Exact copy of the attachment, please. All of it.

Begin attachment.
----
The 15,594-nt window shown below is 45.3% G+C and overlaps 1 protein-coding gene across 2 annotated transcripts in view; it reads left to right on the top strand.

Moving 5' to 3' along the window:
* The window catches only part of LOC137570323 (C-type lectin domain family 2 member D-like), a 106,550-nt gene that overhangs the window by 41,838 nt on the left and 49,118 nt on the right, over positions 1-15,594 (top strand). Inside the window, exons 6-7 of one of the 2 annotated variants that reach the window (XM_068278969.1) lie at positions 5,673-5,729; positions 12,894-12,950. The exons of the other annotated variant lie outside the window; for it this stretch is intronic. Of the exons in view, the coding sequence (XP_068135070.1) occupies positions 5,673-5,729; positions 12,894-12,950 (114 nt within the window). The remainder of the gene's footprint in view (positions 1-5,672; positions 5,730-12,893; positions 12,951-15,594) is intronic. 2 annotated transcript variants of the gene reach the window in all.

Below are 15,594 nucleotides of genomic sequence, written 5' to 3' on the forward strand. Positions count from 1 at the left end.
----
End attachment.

The 15,594-nt window shown below is 45.3% G+C and overlaps 1 protein-coding gene across 2 annotated transcripts in view; it reads left to right on the top strand.

Moving 5' to 3' along the window:
* The window catches only part of LOC137570323 (C-type lectin domain family 2 member D-like), a 106,550-nt gene that overhangs the window by 41,838 nt on the left and 49,118 nt on the right, over positions 1-15,594 (top strand). Inside the window, exons 6-7 of one of the 2 annotated variants that reach the window (XM_068278969.1) lie at positions 5,673-5,729; positions 12,894-12,950. The exons of the other annotated variant lie outside the window; for it this stretch is intronic. Of the exons in view, the coding sequence (XP_068135070.1) occupies positions 5,673-5,729; positions 12,894-12,950 (114 nt within the window). The remainder of the gene's footprint in view (positions 1-5,672; positions 5,730-12,893; positions 12,951-15,594) is intronic. 2 annotated transcript variants of the gene reach the window in all.

Below are 15,594 nucleotides of genomic sequence, written 5' to 3' on the forward strand. Positions count from 1 at the left end.